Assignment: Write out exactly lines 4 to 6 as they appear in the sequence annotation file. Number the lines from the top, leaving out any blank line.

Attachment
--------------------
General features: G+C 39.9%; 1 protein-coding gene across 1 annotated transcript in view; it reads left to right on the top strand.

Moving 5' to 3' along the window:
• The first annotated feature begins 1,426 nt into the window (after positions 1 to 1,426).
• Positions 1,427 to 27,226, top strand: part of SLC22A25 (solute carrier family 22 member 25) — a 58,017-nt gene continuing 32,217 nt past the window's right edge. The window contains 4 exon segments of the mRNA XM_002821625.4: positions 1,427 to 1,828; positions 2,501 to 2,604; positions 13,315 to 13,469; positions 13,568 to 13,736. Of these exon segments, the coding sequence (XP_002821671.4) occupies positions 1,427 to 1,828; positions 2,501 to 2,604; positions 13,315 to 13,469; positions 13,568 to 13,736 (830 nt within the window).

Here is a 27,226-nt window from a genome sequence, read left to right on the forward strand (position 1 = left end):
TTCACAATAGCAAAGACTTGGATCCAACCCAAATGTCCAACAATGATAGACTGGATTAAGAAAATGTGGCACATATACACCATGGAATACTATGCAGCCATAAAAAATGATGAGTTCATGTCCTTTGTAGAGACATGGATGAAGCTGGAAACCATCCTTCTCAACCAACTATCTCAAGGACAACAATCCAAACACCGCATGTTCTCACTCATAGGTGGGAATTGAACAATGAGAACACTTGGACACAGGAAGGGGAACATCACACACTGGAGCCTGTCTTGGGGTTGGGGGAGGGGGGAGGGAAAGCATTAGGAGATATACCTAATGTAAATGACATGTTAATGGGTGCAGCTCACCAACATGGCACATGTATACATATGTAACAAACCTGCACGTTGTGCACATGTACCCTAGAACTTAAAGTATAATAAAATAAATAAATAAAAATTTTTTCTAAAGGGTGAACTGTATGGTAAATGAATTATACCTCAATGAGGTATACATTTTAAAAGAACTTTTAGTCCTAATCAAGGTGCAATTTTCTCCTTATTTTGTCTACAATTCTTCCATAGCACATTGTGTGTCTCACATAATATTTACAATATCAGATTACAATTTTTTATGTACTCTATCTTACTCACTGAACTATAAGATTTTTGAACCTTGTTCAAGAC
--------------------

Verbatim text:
• Positions 1,427 to 27,226, top strand: part of SLC22A25 (solute carrier family 22 member 25) — a 58,017-nt gene continuing 32,217 nt past the window's right edge. The window contains 4 exon segments of the mRNA XM_002821625.4: positions 1,427 to 1,828; positions 2,501 to 2,604; positions 13,315 to 13,469; positions 13,568 to 13,736. Of these exon segments, the coding sequence (XP_002821671.4) occupies positions 1,427 to 1,828; positions 2,501 to 2,604; positions 13,315 to 13,469; positions 13,568 to 13,736 (830 nt within the window).

Here is a 27,226-nt window from a genome sequence, read left to right on the forward strand (position 1 = left end):
TTCACAATAGCAAAGACTTGGATCCAACCCAAATGTCCAACAATGATAGACTGGATTAAGAAAATGTGGCACATATACACCATGGAATACTATGCAGCCATAAAAAATGATGAGTTCATGTCCTTTGTAGAGACATGGATGAAGCTGGAAACCATCCTTCTCAACCAACTATCTCAAGGACAACAATCCAAACACCGCATGTTCTCACTCATAGGTGGGAATTGAACAATGAGAACACTTGGACACAGGAAGGGGAACATCACACACTGGAGCCTGTCTTGGGGTTGGGGGAGGGGGGAGGGAAAGCATTAGGAGATATACCTAATGTAAATGACATGTTAATGGGTGCAGCTCACCAACATGGCACATGTATACATATGTAACAAACCTGCACGTTGTGCACATGTACCCTAGAACTTAAAGTATAATAAAATAAATAAATAAAAATTTTTTCTAAAGGGTGAACTGTATGGTAAATGAATTATACCTCAATGAGGTATACATTTTAAAAGAACTTTTAGTCCTAATCAAGGTGCAATTTTCTCCTTATTTTGTCTACAATTCTTCCATAGCACATTGTGTGTCTCACATAATATTTACAATATCAGATTACAATTTTTTATGTACTCTATCTTACTCACTGAACTATAAGATTTTTGAACCTTGTTCAAGAC